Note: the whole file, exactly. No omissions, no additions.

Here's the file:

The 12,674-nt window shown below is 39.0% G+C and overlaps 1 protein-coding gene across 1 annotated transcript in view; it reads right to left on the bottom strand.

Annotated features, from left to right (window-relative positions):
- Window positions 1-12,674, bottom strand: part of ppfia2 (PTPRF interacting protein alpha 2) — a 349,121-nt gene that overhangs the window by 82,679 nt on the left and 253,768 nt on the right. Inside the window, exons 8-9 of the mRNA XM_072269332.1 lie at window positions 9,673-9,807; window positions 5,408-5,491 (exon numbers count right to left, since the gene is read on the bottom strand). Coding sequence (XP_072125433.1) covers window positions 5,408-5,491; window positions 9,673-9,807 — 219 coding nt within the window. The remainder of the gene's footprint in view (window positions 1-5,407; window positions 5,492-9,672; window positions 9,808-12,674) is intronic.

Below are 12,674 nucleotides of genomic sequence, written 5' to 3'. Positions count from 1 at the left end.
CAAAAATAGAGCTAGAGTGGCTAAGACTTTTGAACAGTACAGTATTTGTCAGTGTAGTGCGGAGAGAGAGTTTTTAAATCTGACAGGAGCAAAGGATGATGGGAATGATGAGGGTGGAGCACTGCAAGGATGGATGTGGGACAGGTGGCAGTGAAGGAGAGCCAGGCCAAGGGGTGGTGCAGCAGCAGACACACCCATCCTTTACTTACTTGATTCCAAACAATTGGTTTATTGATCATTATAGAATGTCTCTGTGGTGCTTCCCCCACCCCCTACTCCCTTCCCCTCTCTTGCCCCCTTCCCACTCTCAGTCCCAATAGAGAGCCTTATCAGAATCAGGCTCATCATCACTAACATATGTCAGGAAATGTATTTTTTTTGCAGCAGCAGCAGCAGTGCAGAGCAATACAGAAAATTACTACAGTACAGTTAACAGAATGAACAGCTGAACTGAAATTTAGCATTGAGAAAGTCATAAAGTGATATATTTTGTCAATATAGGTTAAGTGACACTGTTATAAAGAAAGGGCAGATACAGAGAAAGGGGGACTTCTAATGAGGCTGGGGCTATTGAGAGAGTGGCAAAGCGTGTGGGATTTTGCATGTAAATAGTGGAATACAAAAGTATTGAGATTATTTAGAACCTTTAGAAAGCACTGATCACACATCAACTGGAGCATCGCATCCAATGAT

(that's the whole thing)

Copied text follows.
The 12,674-nt window shown below is 39.0% G+C and overlaps 1 protein-coding gene across 1 annotated transcript in view; it reads right to left on the bottom strand.

Annotated features, from left to right (window-relative positions):
- Window positions 1-12,674, bottom strand: part of ppfia2 (PTPRF interacting protein alpha 2) — a 349,121-nt gene that overhangs the window by 82,679 nt on the left and 253,768 nt on the right. Inside the window, exons 8-9 of the mRNA XM_072269332.1 lie at window positions 9,673-9,807; window positions 5,408-5,491 (exon numbers count right to left, since the gene is read on the bottom strand). Coding sequence (XP_072125433.1) covers window positions 5,408-5,491; window positions 9,673-9,807 — 219 coding nt within the window. The remainder of the gene's footprint in view (window positions 1-5,407; window positions 5,492-9,672; window positions 9,808-12,674) is intronic.

Below are 12,674 nucleotides of genomic sequence, written 5' to 3'. Positions count from 1 at the left end.
CAAAAATAGAGCTAGAGTGGCTAAGACTTTTGAACAGTACAGTATTTGTCAGTGTAGTGCGGAGAGAGAGTTTTTAAATCTGACAGGAGCAAAGGATGATGGGAATGATGAGGGTGGAGCACTGCAAGGATGGATGTGGGACAGGTGGCAGTGAAGGAGAGCCAGGCCAAGGGGTGGTGCAGCAGCAGACACACCCATCCTTTACTTACTTGATTCCAAACAATTGGTTTATTGATCATTATAGAATGTCTCTGTGGTGCTTCCCCCACCCCCTACTCCCTTCCCCTCTCTTGCCCCCTTCCCACTCTCAGTCCCAATAGAGAGCCTTATCAGAATCAGGCTCATCATCACTAACATATGTCAGGAAATGTATTTTTTTTGCAGCAGCAGCAGCAGTGCAGAGCAATACAGAAAATTACTACAGTACAGTTAACAGAATGAACAGCTGAACTGAAATTTAGCATTGAGAAAGTCATAAAGTGATATATTTTGTCAATATAGGTTAAGTGACACTGTTATAAAGAAAGGGCAGATACAGAGAAAGGGGGACTTCTAATGAGGCTGGGGCTATTGAGAGAGTGGCAAAGCGTGTGGGATTTTGCATGTAAATAGTGGAATACAAAAGTATTGAGATTATTTAGAACCTTTAGAAAGCACTGATCACACATCAACTGGAGCATCGCATCCAATGAT